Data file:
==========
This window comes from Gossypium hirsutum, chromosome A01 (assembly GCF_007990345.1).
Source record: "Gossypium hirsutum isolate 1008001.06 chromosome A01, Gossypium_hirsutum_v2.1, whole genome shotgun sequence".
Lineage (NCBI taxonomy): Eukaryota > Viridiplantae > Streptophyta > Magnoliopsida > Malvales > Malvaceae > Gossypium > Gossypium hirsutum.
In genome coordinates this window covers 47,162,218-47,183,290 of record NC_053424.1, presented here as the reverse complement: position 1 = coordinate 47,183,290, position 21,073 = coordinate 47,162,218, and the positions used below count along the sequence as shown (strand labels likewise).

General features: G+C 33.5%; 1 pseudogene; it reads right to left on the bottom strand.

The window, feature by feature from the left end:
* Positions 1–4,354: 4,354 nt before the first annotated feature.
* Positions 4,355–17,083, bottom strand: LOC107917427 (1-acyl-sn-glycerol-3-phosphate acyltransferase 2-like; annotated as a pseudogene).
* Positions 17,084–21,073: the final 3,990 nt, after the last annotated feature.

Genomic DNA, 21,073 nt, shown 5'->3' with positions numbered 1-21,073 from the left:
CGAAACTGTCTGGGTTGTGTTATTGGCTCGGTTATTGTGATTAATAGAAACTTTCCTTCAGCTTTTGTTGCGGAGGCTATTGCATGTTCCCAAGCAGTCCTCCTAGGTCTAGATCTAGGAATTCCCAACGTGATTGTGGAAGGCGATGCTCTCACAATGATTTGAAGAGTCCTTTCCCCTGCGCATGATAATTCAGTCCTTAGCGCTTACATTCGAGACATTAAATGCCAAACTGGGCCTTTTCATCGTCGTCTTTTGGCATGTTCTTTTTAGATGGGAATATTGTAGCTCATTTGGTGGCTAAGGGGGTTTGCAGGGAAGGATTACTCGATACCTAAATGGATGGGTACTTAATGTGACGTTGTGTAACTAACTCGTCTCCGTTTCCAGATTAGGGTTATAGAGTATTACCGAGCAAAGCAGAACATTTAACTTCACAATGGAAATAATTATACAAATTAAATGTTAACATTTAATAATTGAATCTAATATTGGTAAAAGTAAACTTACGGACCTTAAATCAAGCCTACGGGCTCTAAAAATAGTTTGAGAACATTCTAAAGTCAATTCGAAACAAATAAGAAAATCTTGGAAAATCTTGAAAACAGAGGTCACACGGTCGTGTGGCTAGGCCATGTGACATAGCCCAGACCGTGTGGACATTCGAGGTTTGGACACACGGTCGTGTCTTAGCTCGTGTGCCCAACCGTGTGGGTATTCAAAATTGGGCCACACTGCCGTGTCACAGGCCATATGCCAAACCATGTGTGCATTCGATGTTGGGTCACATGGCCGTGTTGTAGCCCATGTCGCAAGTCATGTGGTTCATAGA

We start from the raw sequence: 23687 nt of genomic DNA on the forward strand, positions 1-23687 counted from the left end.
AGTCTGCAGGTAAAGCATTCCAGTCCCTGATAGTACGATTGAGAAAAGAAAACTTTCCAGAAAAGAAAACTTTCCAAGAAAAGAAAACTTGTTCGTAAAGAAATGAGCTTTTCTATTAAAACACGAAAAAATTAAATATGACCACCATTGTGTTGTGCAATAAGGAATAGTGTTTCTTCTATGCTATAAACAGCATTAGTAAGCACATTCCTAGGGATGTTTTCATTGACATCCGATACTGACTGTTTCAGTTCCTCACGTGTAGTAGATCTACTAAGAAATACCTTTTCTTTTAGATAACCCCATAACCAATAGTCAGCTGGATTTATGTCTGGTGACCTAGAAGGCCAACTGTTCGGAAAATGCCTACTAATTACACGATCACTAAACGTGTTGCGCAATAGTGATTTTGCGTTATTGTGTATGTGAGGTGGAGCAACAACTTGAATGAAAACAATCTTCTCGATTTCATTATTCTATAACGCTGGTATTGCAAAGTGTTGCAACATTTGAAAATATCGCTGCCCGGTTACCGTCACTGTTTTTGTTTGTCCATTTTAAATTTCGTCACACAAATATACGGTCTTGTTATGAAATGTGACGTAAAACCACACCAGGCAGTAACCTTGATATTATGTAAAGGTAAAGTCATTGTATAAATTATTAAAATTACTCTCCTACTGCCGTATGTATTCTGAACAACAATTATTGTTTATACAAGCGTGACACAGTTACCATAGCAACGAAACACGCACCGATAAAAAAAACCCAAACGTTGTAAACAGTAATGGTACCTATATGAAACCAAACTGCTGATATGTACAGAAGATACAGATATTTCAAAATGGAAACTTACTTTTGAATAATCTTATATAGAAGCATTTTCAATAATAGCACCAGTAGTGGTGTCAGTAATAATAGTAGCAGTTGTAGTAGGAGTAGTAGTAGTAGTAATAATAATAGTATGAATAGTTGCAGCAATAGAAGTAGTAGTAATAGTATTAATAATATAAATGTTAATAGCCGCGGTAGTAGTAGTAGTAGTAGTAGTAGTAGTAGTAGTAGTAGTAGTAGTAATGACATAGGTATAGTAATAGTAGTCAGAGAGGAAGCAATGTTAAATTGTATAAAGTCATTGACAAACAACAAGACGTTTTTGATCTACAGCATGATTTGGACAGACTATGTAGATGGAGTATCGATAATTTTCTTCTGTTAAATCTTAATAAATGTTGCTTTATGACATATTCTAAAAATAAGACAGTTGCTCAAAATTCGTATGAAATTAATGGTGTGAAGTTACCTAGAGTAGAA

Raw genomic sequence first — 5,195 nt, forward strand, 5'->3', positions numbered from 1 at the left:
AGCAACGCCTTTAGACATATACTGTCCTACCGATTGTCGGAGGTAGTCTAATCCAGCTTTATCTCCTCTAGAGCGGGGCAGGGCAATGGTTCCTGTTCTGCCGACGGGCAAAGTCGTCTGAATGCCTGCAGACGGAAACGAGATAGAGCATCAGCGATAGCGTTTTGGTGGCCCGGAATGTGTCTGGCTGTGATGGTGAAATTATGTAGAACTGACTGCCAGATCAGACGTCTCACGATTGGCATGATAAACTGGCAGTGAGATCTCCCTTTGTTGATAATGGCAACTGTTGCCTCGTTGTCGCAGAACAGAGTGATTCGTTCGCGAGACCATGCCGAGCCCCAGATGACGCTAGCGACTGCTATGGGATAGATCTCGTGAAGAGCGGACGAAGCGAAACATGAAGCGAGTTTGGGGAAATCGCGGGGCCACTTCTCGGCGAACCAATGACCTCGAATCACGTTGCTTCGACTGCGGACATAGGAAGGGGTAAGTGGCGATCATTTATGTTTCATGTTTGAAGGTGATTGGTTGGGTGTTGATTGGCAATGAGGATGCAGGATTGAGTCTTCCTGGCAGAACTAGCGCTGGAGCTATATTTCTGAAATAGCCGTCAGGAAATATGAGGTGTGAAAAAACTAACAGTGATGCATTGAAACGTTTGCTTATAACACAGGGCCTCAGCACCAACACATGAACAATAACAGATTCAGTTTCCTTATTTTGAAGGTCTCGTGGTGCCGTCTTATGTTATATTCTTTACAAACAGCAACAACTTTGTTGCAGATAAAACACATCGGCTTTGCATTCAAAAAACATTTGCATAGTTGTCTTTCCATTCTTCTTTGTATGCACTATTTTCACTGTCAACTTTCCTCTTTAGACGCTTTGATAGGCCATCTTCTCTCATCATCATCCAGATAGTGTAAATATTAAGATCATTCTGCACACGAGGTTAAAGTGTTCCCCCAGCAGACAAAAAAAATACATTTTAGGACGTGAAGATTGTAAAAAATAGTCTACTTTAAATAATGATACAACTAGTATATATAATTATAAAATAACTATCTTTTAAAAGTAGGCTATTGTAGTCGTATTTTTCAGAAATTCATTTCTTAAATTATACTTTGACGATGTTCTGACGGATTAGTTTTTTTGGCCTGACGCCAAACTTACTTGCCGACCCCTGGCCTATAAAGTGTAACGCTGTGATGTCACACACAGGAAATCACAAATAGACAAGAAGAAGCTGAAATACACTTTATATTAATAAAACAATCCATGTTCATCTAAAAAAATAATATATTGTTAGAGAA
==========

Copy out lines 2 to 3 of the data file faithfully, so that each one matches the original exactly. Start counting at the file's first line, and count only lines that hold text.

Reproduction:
Source record: "Gossypium hirsutum isolate 1008001.06 chromosome A01, Gossypium_hirsutum_v2.1, whole genome shotgun sequence".
Lineage (NCBI taxonomy): Eukaryota > Viridiplantae > Streptophyta > Magnoliopsida > Malvales > Malvaceae > Gossypium > Gossypium hirsutum.